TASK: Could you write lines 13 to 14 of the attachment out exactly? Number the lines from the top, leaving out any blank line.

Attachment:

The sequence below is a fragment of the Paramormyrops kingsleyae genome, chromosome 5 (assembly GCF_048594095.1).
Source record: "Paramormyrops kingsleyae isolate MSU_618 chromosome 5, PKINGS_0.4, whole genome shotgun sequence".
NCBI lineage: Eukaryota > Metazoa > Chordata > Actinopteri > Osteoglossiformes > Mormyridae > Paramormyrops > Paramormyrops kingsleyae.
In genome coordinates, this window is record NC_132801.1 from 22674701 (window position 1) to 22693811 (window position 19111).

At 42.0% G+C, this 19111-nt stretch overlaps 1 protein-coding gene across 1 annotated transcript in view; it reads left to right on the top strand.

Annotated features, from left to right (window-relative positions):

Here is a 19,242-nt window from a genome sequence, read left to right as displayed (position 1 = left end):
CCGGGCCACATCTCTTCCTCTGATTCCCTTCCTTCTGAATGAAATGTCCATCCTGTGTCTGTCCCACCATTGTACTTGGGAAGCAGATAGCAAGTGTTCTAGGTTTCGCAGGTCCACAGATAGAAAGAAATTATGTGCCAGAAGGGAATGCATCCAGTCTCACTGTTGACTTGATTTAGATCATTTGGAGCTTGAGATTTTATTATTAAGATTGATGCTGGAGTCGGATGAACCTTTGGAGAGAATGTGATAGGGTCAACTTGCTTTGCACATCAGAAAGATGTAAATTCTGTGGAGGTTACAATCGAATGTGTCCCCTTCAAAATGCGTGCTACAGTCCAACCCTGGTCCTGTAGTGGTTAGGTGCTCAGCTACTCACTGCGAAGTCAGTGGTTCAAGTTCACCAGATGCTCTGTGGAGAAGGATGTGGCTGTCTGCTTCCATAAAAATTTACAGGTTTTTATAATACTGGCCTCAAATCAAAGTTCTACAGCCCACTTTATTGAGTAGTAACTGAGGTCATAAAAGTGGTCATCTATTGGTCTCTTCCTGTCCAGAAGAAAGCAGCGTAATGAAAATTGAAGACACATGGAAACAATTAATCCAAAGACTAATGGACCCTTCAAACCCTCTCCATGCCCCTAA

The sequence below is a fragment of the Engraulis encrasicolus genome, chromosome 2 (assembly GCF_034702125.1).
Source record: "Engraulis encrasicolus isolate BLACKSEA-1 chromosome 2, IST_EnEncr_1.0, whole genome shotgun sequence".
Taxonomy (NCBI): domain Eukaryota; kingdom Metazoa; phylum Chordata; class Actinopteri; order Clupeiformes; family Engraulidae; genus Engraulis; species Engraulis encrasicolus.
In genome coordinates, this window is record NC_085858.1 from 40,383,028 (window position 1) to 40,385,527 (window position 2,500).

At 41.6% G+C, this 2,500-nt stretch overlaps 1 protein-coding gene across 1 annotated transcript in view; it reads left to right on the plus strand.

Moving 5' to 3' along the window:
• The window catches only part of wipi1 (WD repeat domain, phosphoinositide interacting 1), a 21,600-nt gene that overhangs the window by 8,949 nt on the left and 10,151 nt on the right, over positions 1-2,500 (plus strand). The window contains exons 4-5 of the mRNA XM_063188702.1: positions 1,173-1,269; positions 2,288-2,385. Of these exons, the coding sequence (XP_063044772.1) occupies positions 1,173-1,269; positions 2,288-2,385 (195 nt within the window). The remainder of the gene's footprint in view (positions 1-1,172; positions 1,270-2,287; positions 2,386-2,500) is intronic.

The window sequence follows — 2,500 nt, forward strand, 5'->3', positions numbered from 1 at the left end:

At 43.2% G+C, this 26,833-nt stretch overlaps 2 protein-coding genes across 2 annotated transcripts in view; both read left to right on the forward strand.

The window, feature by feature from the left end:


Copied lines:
At 41.6% G+C, this 2,500-nt stretch overlaps 1 protein-coding gene across 1 annotated transcript in view; it reads left to right on the plus strand.

Moving 5' to 3' along the window: